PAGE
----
So the "newtype" inherits all of the base type's fields and methods, yet is a more specialized form of the parent. I assume it can also be passed to a function taking the parent type. This is basically limited struct inheritance, right? The only limitation is that the derived type is prevented from adding new fields.

The idea was not struct inheritance as it would not be possible for a newtype to be passed to a function taking the parent type, it would have to take traits instead.

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treeman commented Jul 28, 2014

And I also agree with @pnkfelix and @laszlokorte that the current proposal isn't semantically sound, as multiplication doesn't make sense for Inch. Explicitly specifying what to derive seems to avoid that issue.

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glaebhoerl commented Jul 28, 2014

Just based on what GHC's GNTD does:

Would it be possible to allow us to derive from arbitrary types and traits?

Yes.

Also could this be applicable for all tuple structs?

What would the "base" type be in this example? The tuple type (int, int)? If so... maybe. If you were to write it as struct Vector((int, int)) instead, then more obviously "yes". I'm not sure that it would be a good idea to treat the two as equivalent.

And how to handle the methods of a struct? Should we be allowed explicitly derive them?

No. In this case you would have to explicitly wrap/unwrap the newtype. (Again, if we were to do the same things GHC does, which has been proven to work well. We would have to think much harder about doing them differently.)

Clarify that newtype would not implement inheritance.
Mention GNTD as a useful, possibly preferred, alternative.
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treeman commented Jul 28, 2014

That's cool.

What would the "base" type be in this example? The tuple type (int, int)? If so... maybe. If you were to write it as struct Vector((int, int)) instead, then more obviously "yes". I'm not sure that it would be a good idea to treat the two as equivalent.

The written out type should be simply Vector, or perhaps equivalently, struct Vector((int, int)). It would be inconvenient to type it out all the time though. But perhaps that is what you mean with "base" type?

No. In this case you would have to explicitly wrap/unwrap the newtype. (Again, if we were to do the same things GHC does, which has been proven to work well. We would have to think much harder about doing them differently.)

That's fine. It could still be a way for code reuse:

struct Base<T> {
    x: T,
    y: T
}
impl<T> Eq for Base<T> { ... }

#[deriving(Eq)]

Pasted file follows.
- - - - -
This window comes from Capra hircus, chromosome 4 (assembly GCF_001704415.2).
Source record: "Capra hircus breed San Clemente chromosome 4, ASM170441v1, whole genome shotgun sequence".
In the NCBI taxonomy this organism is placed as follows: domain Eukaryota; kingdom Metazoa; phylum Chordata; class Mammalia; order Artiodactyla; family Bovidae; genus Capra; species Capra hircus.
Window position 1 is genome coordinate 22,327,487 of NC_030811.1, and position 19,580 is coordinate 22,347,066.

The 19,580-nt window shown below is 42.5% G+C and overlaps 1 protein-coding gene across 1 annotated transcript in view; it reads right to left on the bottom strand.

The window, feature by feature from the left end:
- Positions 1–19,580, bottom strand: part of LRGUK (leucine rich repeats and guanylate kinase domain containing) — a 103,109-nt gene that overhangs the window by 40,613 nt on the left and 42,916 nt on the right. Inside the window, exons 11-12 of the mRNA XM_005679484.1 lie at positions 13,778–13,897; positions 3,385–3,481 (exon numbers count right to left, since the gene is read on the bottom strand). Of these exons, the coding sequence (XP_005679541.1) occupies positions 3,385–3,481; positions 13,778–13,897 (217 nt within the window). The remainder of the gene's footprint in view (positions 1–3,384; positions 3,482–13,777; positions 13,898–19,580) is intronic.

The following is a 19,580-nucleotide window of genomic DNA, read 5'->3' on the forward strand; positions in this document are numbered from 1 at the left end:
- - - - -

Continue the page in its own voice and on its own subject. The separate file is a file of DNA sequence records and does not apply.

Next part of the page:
struct Vector(Base<int>);

#[deriving(Eq)]
struct Point(Base<int>);

assert!(Vector(1, 2) == Vector(1, 2));
assert!(Point(2, 3) != Point(1, 2));
assert!(Vector(1, 2) == Point(1, 2); // Type error

This way we could also choose to implement Sub for Vector but not for Point. And of course separate methods.

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pczarn commented Jul 28, 2014

Would it be possible to allow us to derive from arbitrary types and traits?

Yes, after changes to deriving. It currently assumes that std is the standard library with all derived traits. Maybe that invocation would be #[deriving(self::CustomTrait)].

Also could this be applicable for all tuple structs?

Yes. Similarly, all fields are cloned separately in a struct that derives Clone.

And how to handle the methods of a struct? Should we be allowed explicitly derive them?

I don't think so. We couldn't derive the methods of struct Vector(T, U).

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glaebhoerl commented Jul 28, 2014

What would the "base" type be in this example? The tuple type (int, int)? If so... maybe. If you were to write it as struct Vector((int, int)) instead, then more obviously "yes". I'm not sure that it would be a good idea to treat the two as equivalent.

The written out type should be simply Vector, or perhaps equivalently, struct Vector((int, int)). It would be inconvenient to type it out all the time though. But perhaps that is what you mean with "base" type?

The "base" type is the type which the newtype is a newtype "of" (e.g., in your proposal, newtype new = base). The way GNTD works is that you can consider a trait as declaring a struct:

trait Eq {
    fn eq(&self, other: &Self) -> bool;
    fn neq(&self, other: &Self) -> bool;
}

// corresponds to:
struct Eq<Self> {
    eq: fn(&Self, &Self) -> bool,
    neq: fn(&Self, &Self) -> bool
}

and impls of it as declaring instances of the struct:

impl Eq for Foo {
    fn eq(&self, other: &Foo) -> bool { ...def1... }
    fn neq(&self, other: &Foo) -> bool { ...def2... }
}

// corresponds to:
static IMPL_EQ_FOO: Eq<Foo> = Eq {
    eq: ...def1..., // do we have `fn` literals?
    neq: ...def2...